May Inflation Update
Author: Joe Maas, CIO, SPG Advisors, LLC
May Inflation Update
Summary: Consumer-focused measures of inflation, such as CPI and PCE have been trending down but remain elevated, while the Producer Price Index points to a hopeful reality if producers chose to pass on lower inflation. Higher overall inflation is likely to encourage the Federal Reserve to go with another 25 bps rate hike in June.
Comparing Measures of Inflation
Consumer Price Index (CPI)
As the most commonly quoted inflation metric, the consumer price index, or CPI, tracks costs to consumers in urban settings. These costs are based on goods and services weighted by how consumers respond to consumer expenditure surveys.
Producer Price Index (PPI)
A less common metric of inflation, the producer price index is helpful in understanding how costs to producers change and in what categories. PPI is sometimes thought of as a leading indicator of inflation, as costs often get passed down to consumers later on in the forms of CPI and PCE.
Personal Consumption Expenditure (PCE)
Released a few weeks after CPI and PPI, the personal consumption expenditure index tracks costs to consumers in rural and urban areas. This index is based on and weighted by data provided from businesses on what they actually sold to consumers and is favored by the Federal Reserve when considering monetary policy.
Current State of Inflation:
April’s Consumer Price Index inflation was reported at +4.9%, with Core CPI at +5.5%, each down a nominal 10 basis points from March’s +5.0% CPI and +5.6% Core CPI. Although this annual inflation rate is moving in the right direction, this smaller move down in April is hardly impactful compared to the monthly drop in CPI from +6% to +5% we saw in March.
Month over month, CPI came in hotter than expected at +0.4%, while Core CPI came in as expected, also at +0.4%. In both cases, this much of a monthly increase in prices is not ideal for economic stability or for the consumer.
Driving the Consumer Price Index higher were the categories of food at home (+7.1% YoY), food away from home (+8.6% YoY), electricity (+8.4% YoY), shelter (+8.1% YoY), and transportation services (+11.0% YoY). On the other hand, driving the CPI lower were the categories of gasoline (-12.2% YoY), fuel oil (-20.2% YoY), gas service (-2.2% YoY), and used vehicles (-6.6% YoY).
Categories that drove CPI lower were highly concentrated in situations where supply and demand imbalances are being worked out as unnaturally high prices settle down, specifically in gas and used cars, where the Ukraine-Russia conflict and Covid-related supply chain issues are no longer impacting supply as shockingly.
April PPI came in lower at +2.3% and Core PPI at +3.4%, both of which are down substantially from March’s +2.7% PPI and +3.7% Core PPI. On a monthly basis, PPI came down faster than expected at +0.2%, while Core PPI came in as expected at the same monthly rate of +0.2%.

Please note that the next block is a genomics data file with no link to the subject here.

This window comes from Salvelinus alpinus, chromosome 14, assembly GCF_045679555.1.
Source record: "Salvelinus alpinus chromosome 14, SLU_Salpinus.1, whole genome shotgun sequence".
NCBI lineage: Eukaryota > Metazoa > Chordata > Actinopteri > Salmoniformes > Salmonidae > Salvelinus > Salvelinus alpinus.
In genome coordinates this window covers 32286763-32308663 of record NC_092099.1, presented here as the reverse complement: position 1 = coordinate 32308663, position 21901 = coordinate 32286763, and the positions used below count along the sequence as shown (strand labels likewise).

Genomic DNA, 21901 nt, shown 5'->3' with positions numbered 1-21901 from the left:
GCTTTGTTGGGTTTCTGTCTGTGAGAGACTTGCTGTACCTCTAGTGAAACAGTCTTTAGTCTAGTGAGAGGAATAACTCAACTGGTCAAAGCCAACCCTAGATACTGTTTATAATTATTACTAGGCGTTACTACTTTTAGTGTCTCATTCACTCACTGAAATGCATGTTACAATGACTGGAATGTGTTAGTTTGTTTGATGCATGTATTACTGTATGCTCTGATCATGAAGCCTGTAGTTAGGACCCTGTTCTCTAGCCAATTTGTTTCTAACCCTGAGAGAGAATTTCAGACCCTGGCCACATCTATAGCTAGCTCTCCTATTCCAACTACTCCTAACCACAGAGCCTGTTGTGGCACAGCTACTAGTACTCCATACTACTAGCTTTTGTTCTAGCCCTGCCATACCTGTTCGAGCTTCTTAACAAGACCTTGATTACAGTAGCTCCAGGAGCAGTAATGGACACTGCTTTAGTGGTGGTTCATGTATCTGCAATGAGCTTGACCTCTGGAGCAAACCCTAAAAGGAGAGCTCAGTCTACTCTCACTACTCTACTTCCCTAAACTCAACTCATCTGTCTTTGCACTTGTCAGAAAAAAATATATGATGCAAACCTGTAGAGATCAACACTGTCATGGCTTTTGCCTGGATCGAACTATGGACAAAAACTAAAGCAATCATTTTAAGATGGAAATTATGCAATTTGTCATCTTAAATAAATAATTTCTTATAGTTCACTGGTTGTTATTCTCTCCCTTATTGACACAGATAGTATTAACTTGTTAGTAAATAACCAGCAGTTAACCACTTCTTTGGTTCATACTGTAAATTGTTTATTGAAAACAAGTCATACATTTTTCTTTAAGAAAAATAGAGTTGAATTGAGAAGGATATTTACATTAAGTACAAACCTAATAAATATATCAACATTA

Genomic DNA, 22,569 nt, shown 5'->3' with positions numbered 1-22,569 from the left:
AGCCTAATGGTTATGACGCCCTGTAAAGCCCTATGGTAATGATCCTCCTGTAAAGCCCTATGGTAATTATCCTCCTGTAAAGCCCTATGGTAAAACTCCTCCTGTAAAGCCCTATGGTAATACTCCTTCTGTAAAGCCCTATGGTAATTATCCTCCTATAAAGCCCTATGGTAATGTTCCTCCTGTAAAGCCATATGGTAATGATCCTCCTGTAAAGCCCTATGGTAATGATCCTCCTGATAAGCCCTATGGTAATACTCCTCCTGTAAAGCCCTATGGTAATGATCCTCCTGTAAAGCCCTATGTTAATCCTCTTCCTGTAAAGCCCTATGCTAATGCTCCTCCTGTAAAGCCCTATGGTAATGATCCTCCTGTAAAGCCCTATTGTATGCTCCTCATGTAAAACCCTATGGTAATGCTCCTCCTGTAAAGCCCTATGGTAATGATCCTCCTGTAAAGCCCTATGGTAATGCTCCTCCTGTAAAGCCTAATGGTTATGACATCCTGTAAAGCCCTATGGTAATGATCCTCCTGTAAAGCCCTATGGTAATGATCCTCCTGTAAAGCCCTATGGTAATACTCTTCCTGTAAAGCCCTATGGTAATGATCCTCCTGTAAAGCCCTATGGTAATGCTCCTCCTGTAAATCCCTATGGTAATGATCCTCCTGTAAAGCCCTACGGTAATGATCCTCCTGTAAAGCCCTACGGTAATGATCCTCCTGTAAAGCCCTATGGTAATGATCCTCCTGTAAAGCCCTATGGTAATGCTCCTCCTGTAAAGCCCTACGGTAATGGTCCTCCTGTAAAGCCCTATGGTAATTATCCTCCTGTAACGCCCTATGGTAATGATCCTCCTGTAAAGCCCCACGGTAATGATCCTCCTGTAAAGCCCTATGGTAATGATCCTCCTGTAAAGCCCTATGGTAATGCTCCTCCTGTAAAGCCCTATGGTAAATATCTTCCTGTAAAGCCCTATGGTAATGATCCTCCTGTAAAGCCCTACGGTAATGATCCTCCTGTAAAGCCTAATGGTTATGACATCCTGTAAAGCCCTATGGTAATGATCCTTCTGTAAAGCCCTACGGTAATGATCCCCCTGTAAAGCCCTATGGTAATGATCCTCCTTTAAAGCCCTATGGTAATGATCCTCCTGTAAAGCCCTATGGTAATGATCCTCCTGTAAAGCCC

Behind this data, lower food costs (-0.5% MoM) and lower transportation and warehousing expenses (-1.7% MoM) drove the PPI figures lower, while higher energy costs (+0.8% MoM) and higher trade costs (+0.5% MoM) pulled the inflation rate higher.
Overall, PPI tends to be a leading indicator of inflation, so despite the fact that consumers are feeling higher inflationary pressures still, producers are not feeling this same pressure, which they hopefully can pass onto consumers in the coming months.
Reported towards the end of May, the April Personal Consumption Expenditure inflation rate rang in higher than expected at annual rates of +4.4% for headline PCE and +4.7% for Core PCE. This ticked up slightly from March’s 4.2% PCE and 4.6% Core PCE inflation rates, with a month over month increase of +0.5% in PCE and +0.4% in Core PCE.
Again, PCE is the inflation rate that the Federal Reserve favors and monitors most closely, so a surprise to the upside in this data point will likely hold ramifications for the conversations and policy decisions at the Fed. With PCE inflation 2.2x their 2% target goal, another rate hike is likely and the Fed will likely continue their other forms of quantitative tightening as well.
As of May 31st, according to the CME Group, probabilities for a 0.25% Fed Funds rate hike in the June 14 meeting are up to 71%, as inflation proves to be stickier than expected, particularly in the PCE measure that the Fed cares so deeply about.
(CME Group FedWatch Tool )
Beyond May’s data, we are watching a key employment report on June 2nd, a CPI report on June 13, and a PPI report on June 14 will all roll out just prior to the Fed’s June meeting and monetary policy decision.
We hope this stickier month of inflation data from April is more of an outlier and less of a trend, and we are hopeful inflation comes down as the lagging effects of higher interest rates ripple throughout the economy. If inflation does not calm down as quickly as we, the Fed, and many other market participants hope, we will monitor data closely and manage portfolios appropriately.
As always the Synergy team is consistently monitoring economic data as it rolls out to best manage each of our portfolios as our mandates require.
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The information contained herein is general in nature. It does not take into account your particular investment objectives, financial situation, or needs. It is provided for illustrative or informational purposes only, and should not be construed as advice. Our advisors can meet with you to discuss your retirement plan.
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